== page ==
Rosario Morales papers
Scope and Contents
The Rosario Morales Papers contain correspondence, writings (manuscripts, drafts, journals, free writing, publications), conference files, memorabilia, and awards that document her personal and professional life as an author, poet, feminist, and activist. The materials in this collection primarily date back to the 1980s and 1990s, and are especially reflective of Rosario Morales' processes as a writer. Writings included here are primarily autobiographical, focusing on her identity as a Puerto Rican feminist. Morales' writings often underscore the importance of intersectionality in the feminist movement. Other topics covered include communism/Marxism, writing and publishing processes, Cuba and the Cuban blockade, and feminist theory. Of note is correspondence with Gloria Anzaldua and Cherrie Moraga, the editors of the 1981 anthology This Bridge Called My Back, including notes on public readings and publicity for the groundbreaking book by and about women of color. The papers also include some materials of her daughter, writer Aurora Levins Morales.
Dates of Materials
- 1960 - 2014
- Morales, Rosario, 1930- (Person)
Conditions Governing Access
This collection is open for research use without restriction beyond the standard terms and conditions of Smith College Special Collections.
Conditions Governing Use
The Sophia Smith Collection owns copyright to the unpublished works in this collection except for materials created by Rosario Morales. Copyright to materials authored by others may be owned by those individuals or their assigns. Permission must be obtained to publish reproductions or quotations beyond "fair use." It is the responsibility of the researcher to identify all copyright holders.
Biographical / Historical
The daughter of Puerto Rican immigrants, Rosario Morales (1930-2011) was raised in el barrio of New York City. In 1949, Morales joined the Communist Party and married Richard Levins, the son of Ukranian Jewish immigrants and a scientist. Together they moved to Puerto Rico in 1951 where they became active in the Puerto Rican Communist Party and the Fellowship of Reconciliation while working a small farm in the mountains. They eventually returned to the U.S., first to Chicago then to Cambridge, but the people and culture of Puerto Rico remained at the center of Morales' work. Morales and her daughter Aurora Levins Morales became active in the women's movement in the late 1960s, were a part of the Chicago Women's Liberation Union, and co-authored a book of poetry and prose called Getting Home Alive in 1986. Despite struggles to be taken seriously as a scholar, Rosario Morales was recognized as a major contemporary Puerto Rican writer. Morales contributed to the groundbreaking book, This Bridge Called My Back, a collection of writings by women of color feminists, and her work appeared in numerous journals and anthologies. In addition to the Communist Party and the Chicago Women's Liberation Union, Rosario Morales was involved in a number of other organizations related to her identities as a feminist, Marxist, working class, Puerto Rican woman. Rosario Morales died in Cambridge, Massachusetts in 2011.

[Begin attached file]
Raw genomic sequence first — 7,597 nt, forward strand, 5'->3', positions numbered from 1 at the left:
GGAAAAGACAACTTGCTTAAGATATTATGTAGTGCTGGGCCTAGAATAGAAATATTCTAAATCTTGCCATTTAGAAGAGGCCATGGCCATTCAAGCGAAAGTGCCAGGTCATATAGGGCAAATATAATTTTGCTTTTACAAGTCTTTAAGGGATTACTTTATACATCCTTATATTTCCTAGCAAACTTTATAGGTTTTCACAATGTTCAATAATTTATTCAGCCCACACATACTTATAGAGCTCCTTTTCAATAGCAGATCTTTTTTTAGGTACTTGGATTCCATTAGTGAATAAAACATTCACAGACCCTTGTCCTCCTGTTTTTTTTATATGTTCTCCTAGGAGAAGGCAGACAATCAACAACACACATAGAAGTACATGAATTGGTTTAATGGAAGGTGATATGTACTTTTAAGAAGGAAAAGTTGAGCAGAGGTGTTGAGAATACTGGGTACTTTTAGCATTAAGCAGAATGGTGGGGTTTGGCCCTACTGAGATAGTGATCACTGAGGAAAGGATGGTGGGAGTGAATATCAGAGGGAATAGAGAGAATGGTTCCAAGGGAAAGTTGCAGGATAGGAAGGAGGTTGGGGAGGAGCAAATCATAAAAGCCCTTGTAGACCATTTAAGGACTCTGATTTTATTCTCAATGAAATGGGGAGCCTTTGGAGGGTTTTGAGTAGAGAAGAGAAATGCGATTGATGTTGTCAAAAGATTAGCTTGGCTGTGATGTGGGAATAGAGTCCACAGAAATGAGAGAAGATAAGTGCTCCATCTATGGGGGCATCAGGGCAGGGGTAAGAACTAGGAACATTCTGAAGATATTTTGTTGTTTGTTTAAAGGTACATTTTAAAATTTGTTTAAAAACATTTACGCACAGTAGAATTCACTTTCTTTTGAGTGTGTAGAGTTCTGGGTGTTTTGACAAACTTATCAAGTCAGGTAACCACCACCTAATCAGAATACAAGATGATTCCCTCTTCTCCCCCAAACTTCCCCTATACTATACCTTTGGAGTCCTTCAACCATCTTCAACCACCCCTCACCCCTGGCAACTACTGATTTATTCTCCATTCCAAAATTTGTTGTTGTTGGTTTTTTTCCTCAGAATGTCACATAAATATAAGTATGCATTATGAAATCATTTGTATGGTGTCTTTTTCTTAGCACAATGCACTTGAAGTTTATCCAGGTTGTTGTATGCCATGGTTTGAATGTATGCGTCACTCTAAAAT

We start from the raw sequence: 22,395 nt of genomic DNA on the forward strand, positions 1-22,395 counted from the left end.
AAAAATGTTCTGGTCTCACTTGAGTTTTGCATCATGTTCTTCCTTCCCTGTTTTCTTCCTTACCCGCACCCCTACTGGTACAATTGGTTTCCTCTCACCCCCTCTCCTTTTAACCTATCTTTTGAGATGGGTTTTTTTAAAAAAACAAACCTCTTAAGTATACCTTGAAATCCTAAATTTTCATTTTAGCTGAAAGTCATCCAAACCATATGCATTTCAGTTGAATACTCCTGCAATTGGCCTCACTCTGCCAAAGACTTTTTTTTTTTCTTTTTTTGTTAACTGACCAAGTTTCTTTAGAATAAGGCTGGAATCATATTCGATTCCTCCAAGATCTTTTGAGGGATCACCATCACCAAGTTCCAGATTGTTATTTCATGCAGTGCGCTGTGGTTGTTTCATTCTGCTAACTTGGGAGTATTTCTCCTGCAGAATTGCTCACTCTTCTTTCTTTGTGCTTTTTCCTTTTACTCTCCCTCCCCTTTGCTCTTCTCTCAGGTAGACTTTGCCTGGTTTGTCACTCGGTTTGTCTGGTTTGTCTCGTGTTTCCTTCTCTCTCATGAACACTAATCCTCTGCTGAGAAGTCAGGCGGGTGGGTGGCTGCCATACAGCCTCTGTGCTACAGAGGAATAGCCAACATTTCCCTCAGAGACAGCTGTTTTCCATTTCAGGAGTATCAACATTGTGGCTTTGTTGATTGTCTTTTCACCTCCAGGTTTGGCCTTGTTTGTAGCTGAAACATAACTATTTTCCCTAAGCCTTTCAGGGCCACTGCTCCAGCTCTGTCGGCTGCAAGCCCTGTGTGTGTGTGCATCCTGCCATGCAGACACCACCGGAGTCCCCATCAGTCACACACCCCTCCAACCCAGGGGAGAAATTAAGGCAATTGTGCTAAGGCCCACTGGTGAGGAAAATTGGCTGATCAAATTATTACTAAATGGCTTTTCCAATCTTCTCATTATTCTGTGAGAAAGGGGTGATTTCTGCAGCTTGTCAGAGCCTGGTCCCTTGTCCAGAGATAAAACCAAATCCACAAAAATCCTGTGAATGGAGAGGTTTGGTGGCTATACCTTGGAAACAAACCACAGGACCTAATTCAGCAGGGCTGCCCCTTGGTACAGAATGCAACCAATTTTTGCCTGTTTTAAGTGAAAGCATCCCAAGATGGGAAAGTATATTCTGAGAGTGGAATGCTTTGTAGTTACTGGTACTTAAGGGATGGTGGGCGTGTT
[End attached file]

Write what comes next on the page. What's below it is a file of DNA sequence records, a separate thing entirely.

5.417 linear feet (5 containers)
Language of Materials
Feminist; Communist; Author; Poet. Papers contain correspondence, writings (manuscripts, drafts, journals, free writing, publications), conference files, memorabilia, and awards that document her personal and professional life as an author, poet, feminist, and activist. Writings included here are primarily autobiographical, focusing on her identity as a Puerto Rican feminist. Morales' writings often underscore the importance of intersectionality in the feminist movement. Correspondents include Gloria Anzaldua and Cherrie Moraga, editors of the 1981 anthology This Bridge Called My Back. The collection also includes some materials of her daughter, writer Aurora Levins Morales.
This collection has been added to over time in multiple "accessions." An accession is a group of materials received from the same source at approximately the same time. Note that in most cases, container numbers start over at 1 with each new accession.
Immediate Source of Acquisition
The Rosario Morales Papers were donated to the Sophia Smith Collection by her family in 2013 and 2016.
Accessioned by Jen LaBarbera (intern), August 2013
Starting in September 2022, Smith College Special Collections will be renumbering many boxes to eliminate duplicate numbers within collections in order to improve researcher experience. The following changes will be made in this collection: Accession 2016-S-0008, Boxes 1-2 renumbered as Boxes 4-5
- Communism -- Puerto Rico
- Feminists -- United States
- Feminists -- United States
- Jewish women
- Latina women
- Latina women -- Social conditions
- Levins Morales, Aurora, 1954-
- Morales, Rosario, 1930-
- Puerto Rican women -- United States
- Puerto Rico -- Social conditions
- Women authors
- Women authors, Puerto Rican
- Women communists -- United States
- Women poets
- letters (correspondence)
- Rosario Morales papers
- Finding Aid
- Description rules
- Describing Archives: A Content Standard
- Language of description
- Script of description
- 07/26/2017: This resource was modified by the ArchivesSpace Preprocessor developed by the Harvard Library (https://github.com/harvard-library/archivesspace-preprocessor)
- 2017-07-26T17:48:22-04:00: This record was migrated from InMagic DB Textworks to ArchivesSpace.
- 2020-06-09: Content description added from accession inventory
- 2021-06: Added legacy container inventory to accession 2013-S-0027
Part of the Sophia Smith Collection of Women's History Repository
7 Neilson Drive
Northampton MA 01063